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9 Children’s Books That Challenge Gender Stereotypes 📚

Written by Jos on 2nd March, 2020

In time for World Book Day and International Women’s Day, we have listed our favourite books that teach children they have the right to be whoever they want to be, regardless of gender.

Currently in the UK female pupils consistently outperform males academically and in gaining entry to college and university. Yet, more males stay in work and there is currently a gender pay gap of 16 per cent as the UK falls six places in the global rankings for gender equality. (World Economic Forum, 2020)

According to researchers’ children absorb stereotypes, including about gender roles, by age 3.

But when children read books that break gender stereotypes, research has found, they reach for less stereotypical toys and broaden their future goals. (Abad & Pruden, 2013)

Below we’ve listed 9 books that help teach children and young people gender equality and remove gender stereotypes.

Stories for Boys Who Dare to Be Different: True Tales of Amazing Boys Who Changed the World Without Killing Dragons

By Ben Brooks, Illustrated by Quinton Wintor

This collection of short biographies and illustrations shows role models that expand the definition of what it means to be a man. It includes men who were artistic, innovative or introverted, as varied as Bill Gates, Ai Weiwei and Frank Ocean.

Mae Among the Stars

By Roda Ahmed, Illustrated by Stasia Burrington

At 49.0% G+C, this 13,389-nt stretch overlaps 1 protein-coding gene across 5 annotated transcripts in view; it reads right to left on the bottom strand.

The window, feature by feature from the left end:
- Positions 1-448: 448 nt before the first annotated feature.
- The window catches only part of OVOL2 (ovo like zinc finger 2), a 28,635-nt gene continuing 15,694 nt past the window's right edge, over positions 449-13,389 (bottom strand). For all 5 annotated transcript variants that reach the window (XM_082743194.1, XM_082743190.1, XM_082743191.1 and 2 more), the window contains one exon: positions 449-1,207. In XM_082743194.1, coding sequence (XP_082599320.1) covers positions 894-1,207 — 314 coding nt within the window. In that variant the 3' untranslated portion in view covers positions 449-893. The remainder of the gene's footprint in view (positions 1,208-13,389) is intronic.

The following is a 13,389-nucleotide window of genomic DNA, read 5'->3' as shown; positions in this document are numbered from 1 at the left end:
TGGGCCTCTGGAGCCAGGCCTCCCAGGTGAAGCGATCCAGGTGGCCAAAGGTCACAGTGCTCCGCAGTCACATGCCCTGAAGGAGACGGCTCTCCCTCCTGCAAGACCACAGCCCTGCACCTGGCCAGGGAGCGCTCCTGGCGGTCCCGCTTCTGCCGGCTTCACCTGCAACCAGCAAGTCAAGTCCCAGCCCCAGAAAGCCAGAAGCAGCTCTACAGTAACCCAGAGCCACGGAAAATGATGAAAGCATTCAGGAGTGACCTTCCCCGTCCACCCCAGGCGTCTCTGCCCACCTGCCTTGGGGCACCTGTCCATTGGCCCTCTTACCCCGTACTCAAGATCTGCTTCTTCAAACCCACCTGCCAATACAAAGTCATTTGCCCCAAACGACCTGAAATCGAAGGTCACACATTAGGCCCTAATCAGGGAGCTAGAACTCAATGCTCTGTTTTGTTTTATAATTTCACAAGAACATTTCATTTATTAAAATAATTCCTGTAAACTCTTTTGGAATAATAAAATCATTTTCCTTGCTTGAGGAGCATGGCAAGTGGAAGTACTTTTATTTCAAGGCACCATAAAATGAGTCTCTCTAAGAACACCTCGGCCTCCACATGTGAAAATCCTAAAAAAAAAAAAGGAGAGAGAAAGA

Based on the life of Mae Jemison, the first African American woman to travel to space. The book is about pushing back against sexism and racism and about the value of hard work.

From the Stars in the Sky to the Fish in the Sea

By Kai Cheng Thom, Illustrated by Wai-Yant Li and Kai Yun Ching

The book follows Miu Lan, a child who can change into any shape imaginable, but can’t decide which to be — a bird or a fish, a tree or a star, a boy or a girl.

My First Book of Feminism (for Boys)

By Julie Merberg, Illustrated by Michéle Brummer-Everett

This book challenges stereotypes early with rhymes and drawings that address grown-up issues like equal pay, consent and domestic labour with toddler-level directness.

I Am Enough

By Grace Byers

I Am Enough is about loving who you are, respecting others and being kind to one another. It’s a great conversation starter around self-esteem and being proud of who you are as an individual.

Some Girls

By Nelly Thomas

This book is about knowing that girls can do and be anything they want. Covering cars and bikes to art and dolls, Some Girls smashes stereotypes and celebrates all interests.

Little Leaders: Bold Women in Black History

By Vashti Harrison

Harrison tells the real-life stories of 40 trailblazing black women, including Mary Seacole, Diane Abbott and Sojourner Truth.

Malala’s Magic Pencil

By Malala Yousafzai, illustrated by Kerascoet

Malala tells her story for younger readers, beginning with her childhood dreams of a magic pencil to stop time and allow her to sleep in in the morning, continuing through to her growing desire to change the world and ensure her voice could be heard.

Molly on the March

By Anna Carey

Carey's historical novel follows young Dubliner Mollie Carberry as she joins the battle for women’s suffrage in Ireland.

To help schools promote gender equality and encourage pupils to speak up we have created a free six-week Equality Programme. Click below to find out more. 

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